Sandra Warren, who graduated from South High in 1962, wrote a book about the B-17 bomber, entitled, 'We Bought a WWII Bomber.'
The best indication that the spirit of Grand Rapids South High School will likely continue well after all of the living alums are gone is the scholarship fund that was set up through the Grand Rapids Community College Foundation.
"Every year, two students from the Grand Rapids Public School district are selected to receive the South High Alumni Scholarship Fund," said Atkinson. "The two students get their tuition to GRCC completely paid for thanks to this fund."
Since 1997, when the scholarship fund was created, 42 students from Grand Rapids Public Schools have been able to further their education thanks to this fund.
"The endowment has done so well that we have contacted the Gerald R. Ford Job Corps Center and will be paying for one student a year from there," said Atkinson. "The Job Corps Center is inside the building where South High School used to be.
"South High is still teaching, and that makes all of us alums feel proud."
Eventually, there will be no living South High graduates. That's why this group is doing all it can to ensure the memory of South High will never be forgotten.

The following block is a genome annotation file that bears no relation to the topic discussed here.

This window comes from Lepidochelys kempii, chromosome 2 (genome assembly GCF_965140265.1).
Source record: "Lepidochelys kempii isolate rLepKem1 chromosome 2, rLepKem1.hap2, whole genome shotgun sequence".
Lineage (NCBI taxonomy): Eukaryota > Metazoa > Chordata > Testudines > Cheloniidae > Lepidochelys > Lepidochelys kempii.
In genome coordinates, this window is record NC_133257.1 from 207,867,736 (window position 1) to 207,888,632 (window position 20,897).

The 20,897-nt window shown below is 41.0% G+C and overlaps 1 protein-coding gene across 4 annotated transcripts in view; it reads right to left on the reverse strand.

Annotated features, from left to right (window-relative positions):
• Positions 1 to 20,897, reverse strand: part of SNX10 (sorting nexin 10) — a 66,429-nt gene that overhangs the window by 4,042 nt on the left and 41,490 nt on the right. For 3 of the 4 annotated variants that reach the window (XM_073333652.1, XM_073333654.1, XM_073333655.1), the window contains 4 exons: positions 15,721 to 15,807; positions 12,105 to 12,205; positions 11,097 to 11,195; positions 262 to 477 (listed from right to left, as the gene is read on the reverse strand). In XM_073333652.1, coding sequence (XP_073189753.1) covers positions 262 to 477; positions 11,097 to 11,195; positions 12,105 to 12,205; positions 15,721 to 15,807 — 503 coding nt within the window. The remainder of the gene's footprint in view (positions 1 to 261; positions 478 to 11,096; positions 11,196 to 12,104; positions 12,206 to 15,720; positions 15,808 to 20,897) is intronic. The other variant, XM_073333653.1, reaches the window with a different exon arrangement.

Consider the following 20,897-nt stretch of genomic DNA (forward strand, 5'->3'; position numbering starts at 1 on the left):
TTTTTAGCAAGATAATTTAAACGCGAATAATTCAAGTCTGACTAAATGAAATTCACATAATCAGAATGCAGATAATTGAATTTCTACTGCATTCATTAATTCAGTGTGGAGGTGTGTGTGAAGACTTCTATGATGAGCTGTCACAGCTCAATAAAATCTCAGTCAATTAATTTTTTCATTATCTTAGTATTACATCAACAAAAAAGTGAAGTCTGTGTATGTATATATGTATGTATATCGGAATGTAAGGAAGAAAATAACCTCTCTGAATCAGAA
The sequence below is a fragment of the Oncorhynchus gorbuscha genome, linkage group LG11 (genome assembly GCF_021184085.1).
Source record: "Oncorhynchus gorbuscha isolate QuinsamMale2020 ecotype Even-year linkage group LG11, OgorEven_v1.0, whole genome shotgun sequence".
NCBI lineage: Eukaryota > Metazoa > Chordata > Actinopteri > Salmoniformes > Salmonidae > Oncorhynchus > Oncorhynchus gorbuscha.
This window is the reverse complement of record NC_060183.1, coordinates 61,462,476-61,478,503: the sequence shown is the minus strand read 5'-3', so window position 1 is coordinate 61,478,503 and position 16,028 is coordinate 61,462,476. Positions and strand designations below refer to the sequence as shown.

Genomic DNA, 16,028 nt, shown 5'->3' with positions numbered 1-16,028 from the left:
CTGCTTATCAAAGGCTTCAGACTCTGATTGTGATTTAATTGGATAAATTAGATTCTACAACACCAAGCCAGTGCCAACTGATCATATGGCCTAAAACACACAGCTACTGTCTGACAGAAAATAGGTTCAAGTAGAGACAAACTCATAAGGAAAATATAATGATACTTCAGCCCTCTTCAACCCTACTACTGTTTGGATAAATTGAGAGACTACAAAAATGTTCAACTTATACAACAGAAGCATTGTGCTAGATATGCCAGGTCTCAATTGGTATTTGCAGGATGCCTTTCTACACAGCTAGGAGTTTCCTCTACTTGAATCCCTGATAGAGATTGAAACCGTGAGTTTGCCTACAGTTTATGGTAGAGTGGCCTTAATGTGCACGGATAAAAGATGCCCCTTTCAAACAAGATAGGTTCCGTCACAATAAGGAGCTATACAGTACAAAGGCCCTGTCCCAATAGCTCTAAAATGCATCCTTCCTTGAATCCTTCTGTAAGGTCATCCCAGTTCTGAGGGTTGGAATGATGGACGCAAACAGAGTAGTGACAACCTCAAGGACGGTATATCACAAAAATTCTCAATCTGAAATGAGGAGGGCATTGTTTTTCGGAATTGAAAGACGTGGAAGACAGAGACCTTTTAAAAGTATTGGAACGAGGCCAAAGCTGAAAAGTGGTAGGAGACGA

"When the South Varsity Club started, we had a roster of over 300 alums," said Atkinson. "That number has been trimmed down to around 180 members because we're losing 10 members each year.
"We want the spirit of South High to live on forever and it can do that through the scholarship fund."
If you're a Grand Rapids South High alum and would like to reconnect with your classmates and rekindle that school spirit, you're asked to email Frank Russo (South High class of 1966) so he can add you to his email database.
Frank Russo's email: email@example.com
Grand Rapids South High School also has a Facebook page where you can comment and connect with classmates. The page has nearly 800 members. Just click to join and one of the administrators will add you.
The 50th combination class reunion for the class of 1968 and "the lost class of 1969" will take place Friday, Aug. 24 and Saturday, Aug. 25.